Significant Percentage of Ex-employees Can Still Access Privileged Information

Just over 13% of IT security professionals in a recent survey from admit to being able to access previous employers’ systems using their old credentials
Just over 13% of IT security professionals in a recent survey from admit to being able to access previous employers’ systems using their old credentials

A fundamental lack of IT security awareness in enterprises, particularly in the arena of controlling privileged logins, is potentially paving the way for a further wave of data breaches. Just over 13% of IT security professionals in a survey from Lieberman Software admit to being able to access previous employers’ systems using their old credentials.

Of those who can still access their former employers’ systems, nearly 23% can get into their previous two employers’ systems using old credentials. And, shockingly, more than 16% admit to still having access to systems at all previous employers.

“Investments in security for technology, people and processes have been meager, at best, in most organization for many years,” Philip Lieberman, CEO and president of the company, told Infosecurity in an interview. “With an eye on ROI rather than maintaining continuity (although I could counter with the question ‘what’s the ROI on remaining in business?’), many C-level executives have been strongly discouraged from implementing anything other than the minimum security required by law.”

When an employee does leave the company, it’s imperative to ensure that he or she is not taking the password secrets that can gain access to highly sensitive systems. Yet, nearly one in five (more than 16%) of respondents admit that they do not have, or don't know if they have, a policy to ensure that former employers and contractors can no longer access systems after leaving the organization.

The good news in the report is the fact that the remaining 84% of organizations do have a policy to ensure contractors cannot access corporate systems after they leave the company. But that’s still a bare minimum for what should be done.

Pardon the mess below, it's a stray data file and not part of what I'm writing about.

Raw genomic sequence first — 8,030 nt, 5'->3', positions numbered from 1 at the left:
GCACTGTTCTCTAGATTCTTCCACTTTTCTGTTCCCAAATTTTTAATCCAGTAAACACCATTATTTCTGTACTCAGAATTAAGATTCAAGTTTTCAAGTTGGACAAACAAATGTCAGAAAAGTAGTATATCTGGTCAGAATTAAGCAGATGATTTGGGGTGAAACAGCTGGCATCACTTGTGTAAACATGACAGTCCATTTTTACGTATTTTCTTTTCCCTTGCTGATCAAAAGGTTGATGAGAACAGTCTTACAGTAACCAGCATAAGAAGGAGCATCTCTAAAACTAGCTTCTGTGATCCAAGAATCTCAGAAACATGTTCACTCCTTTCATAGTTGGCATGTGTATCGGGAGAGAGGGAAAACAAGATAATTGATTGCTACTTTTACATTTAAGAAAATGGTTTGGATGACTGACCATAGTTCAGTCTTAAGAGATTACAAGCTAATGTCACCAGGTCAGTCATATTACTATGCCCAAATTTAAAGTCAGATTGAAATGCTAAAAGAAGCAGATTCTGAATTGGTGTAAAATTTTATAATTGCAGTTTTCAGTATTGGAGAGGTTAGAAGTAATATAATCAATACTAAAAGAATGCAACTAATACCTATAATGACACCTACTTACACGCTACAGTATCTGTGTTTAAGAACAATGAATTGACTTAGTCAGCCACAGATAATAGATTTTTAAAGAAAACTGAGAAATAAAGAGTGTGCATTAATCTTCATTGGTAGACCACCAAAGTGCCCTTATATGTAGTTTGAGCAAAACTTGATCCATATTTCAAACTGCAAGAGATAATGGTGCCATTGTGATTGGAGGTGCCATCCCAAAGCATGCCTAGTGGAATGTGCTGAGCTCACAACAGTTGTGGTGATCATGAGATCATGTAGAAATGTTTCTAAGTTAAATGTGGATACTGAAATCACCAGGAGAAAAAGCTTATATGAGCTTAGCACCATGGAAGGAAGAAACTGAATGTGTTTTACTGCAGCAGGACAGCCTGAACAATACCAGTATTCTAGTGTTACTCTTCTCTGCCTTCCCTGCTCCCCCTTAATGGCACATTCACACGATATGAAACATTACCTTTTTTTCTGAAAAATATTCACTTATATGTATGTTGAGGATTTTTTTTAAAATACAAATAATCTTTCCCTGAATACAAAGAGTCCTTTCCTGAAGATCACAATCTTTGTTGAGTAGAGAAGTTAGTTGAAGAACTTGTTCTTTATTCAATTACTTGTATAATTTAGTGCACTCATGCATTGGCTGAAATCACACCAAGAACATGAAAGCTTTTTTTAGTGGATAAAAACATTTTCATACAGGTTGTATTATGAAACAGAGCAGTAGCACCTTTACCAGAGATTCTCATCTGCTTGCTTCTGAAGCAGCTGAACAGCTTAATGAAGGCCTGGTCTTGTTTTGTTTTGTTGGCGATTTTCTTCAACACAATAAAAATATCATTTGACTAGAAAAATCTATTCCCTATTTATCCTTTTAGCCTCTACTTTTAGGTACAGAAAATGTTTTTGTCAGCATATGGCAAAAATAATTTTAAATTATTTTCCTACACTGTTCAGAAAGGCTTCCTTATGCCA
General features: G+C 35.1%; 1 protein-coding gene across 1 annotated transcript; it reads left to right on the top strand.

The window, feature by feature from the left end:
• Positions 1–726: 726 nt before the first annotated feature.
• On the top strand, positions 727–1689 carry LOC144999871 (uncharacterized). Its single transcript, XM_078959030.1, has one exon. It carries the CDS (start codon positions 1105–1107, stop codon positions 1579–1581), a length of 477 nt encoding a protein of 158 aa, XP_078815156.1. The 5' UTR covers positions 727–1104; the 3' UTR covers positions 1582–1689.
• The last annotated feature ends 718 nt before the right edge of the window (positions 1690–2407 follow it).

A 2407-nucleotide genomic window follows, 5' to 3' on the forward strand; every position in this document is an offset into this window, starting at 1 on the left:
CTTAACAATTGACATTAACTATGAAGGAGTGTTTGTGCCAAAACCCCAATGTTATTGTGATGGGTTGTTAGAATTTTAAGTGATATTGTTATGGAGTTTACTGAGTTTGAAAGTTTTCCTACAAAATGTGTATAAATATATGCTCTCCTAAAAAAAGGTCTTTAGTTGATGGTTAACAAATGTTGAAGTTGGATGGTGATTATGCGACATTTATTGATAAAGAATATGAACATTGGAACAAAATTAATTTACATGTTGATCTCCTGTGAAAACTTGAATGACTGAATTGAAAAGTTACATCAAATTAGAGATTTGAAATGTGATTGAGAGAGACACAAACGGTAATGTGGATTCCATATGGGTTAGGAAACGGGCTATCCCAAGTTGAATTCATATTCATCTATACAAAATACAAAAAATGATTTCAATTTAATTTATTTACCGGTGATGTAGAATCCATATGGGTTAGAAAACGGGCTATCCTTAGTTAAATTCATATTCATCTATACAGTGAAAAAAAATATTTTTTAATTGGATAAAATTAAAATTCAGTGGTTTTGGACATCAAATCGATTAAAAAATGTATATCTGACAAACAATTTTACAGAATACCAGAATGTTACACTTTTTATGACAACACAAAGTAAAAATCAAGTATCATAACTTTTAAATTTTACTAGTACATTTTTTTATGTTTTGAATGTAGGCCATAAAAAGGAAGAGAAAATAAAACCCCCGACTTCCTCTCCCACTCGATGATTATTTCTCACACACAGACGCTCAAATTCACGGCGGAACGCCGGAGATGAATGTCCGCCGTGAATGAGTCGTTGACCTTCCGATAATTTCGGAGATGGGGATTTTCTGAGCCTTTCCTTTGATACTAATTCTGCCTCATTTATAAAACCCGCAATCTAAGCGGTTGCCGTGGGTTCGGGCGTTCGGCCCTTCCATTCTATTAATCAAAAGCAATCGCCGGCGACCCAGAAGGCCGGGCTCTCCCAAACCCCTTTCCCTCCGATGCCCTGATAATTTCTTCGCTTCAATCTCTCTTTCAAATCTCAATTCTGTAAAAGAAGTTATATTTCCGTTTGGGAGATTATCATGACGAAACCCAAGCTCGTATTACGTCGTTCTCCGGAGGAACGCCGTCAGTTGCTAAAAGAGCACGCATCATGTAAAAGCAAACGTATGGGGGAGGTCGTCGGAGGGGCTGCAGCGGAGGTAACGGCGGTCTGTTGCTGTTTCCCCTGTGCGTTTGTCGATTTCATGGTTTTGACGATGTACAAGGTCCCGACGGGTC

Current employees are of concern as well: almost one quarter of employees surveyed said that they work in organizations that do not change their service and process account passwords within the 90-day time frame commonly cited as best practice by most regulatory compliance mandates. Lieberman pointed out that users who run with elevated privileges can introduce all sorts of IT headaches by downloading and installing applications, and changing their system configuration settings. An organization would be wise to strictly control and monitor the privileged actions of its users.

“First, get control over privileged accounts,” counselled Lieberman. “Start by generating unique and complex passwords for every individual account on the network – and changing these passwords frequently (no more shared or static passwords). Then, make sure you’re securely storing current passwords and making them available only to delegated personnel, for audited use, for a limited time (no more anonymous and unlimited privileged access – for anyone).”

Better still, companies should automate the entire process with an enterprise-level privileged identity management approach.

“In addition to standard security protocols, it’s becoming critical to develop a risk score for your privileged users,” explained Lieberman. “That way, when users exhibit poor behavior while logged into their powerful privileged accounts, you can be immediately alerted and respond to the threat.”

In the wake of the Edward Snowden NSA scandal, and of the Target breach, which originated with a compromise of privileged access given to a contractor, one would think that corporations would feel that minimizing the insider threat and the attempts of sophisticated criminal hackers to groom those with privileged accounts would be of tantamount importance. But, Lieberman said that fundamental attitudes toward breaches tend to run to the reactive rather than the preventative. He cited a “half-life mentality of opening the pocketbook for security investments immediately after a data breach occurs, but then diminishing back to basic security after a few months.”

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